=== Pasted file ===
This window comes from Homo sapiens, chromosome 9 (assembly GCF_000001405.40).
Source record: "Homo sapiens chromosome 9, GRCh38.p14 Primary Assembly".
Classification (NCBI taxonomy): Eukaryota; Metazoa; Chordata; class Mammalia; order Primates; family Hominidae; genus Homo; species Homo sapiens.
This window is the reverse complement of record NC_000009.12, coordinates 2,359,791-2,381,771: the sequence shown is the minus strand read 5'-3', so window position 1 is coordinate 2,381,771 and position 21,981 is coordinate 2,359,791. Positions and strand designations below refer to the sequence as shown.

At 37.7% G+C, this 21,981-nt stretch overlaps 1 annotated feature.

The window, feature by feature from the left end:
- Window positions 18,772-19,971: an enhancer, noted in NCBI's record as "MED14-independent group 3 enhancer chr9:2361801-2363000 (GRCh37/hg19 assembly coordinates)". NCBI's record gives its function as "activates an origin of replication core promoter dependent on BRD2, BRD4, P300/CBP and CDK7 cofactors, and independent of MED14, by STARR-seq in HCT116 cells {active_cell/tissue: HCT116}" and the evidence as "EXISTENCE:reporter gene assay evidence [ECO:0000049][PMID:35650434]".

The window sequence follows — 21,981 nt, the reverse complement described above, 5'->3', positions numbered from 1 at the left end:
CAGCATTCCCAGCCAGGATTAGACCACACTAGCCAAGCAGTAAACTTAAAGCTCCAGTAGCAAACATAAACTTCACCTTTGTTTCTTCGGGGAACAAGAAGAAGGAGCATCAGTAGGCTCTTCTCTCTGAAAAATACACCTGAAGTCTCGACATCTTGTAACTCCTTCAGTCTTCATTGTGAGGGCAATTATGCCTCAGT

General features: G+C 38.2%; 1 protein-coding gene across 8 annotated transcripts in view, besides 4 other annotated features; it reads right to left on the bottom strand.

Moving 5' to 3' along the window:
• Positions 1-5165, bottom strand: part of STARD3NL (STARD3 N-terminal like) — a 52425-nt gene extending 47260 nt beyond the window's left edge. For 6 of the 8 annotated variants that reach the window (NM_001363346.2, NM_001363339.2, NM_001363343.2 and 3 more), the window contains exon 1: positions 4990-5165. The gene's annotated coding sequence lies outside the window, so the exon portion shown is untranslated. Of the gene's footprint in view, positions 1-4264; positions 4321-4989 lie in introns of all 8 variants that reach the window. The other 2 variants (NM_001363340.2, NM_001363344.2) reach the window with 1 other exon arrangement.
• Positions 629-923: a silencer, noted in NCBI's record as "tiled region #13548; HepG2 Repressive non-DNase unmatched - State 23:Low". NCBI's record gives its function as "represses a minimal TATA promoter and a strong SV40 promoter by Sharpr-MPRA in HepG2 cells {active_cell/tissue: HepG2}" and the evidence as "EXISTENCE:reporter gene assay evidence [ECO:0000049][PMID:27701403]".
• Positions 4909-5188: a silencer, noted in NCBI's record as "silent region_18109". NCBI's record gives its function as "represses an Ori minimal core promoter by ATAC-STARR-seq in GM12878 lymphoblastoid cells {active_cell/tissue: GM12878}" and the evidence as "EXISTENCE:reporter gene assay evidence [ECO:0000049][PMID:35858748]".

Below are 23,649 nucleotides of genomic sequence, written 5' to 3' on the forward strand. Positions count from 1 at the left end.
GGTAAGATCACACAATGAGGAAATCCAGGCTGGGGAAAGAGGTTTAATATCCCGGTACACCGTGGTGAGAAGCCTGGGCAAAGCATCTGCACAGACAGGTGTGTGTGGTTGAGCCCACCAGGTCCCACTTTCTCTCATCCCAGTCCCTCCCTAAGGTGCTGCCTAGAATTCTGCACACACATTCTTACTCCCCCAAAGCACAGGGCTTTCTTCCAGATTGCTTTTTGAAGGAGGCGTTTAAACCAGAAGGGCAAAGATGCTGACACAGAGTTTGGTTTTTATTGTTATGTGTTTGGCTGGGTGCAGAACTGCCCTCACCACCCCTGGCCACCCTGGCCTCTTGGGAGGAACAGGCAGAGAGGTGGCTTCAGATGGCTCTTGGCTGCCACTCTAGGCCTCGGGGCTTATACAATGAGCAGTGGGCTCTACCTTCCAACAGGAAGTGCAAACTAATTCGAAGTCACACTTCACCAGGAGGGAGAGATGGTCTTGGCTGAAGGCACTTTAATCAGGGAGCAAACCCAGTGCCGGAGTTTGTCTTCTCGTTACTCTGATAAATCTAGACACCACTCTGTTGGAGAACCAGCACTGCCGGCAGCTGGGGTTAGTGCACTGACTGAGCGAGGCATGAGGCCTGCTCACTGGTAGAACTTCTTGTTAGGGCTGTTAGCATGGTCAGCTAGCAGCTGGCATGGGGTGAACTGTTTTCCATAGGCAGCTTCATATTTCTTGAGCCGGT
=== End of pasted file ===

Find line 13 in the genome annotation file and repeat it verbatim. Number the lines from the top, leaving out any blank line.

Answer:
• Positions 629-923: a silencer, noted in NCBI's record as "tiled region #13548; HepG2 Repressive non-DNase unmatched - State 23:Low". NCBI's record gives its function as "represses a minimal TATA promoter and a strong SV40 promoter by Sharpr-MPRA in HepG2 cells {active_cell/tissue: HepG2}" and the evidence as "EXISTENCE:reporter gene assay evidence [ECO:0000049][PMID:27701403]".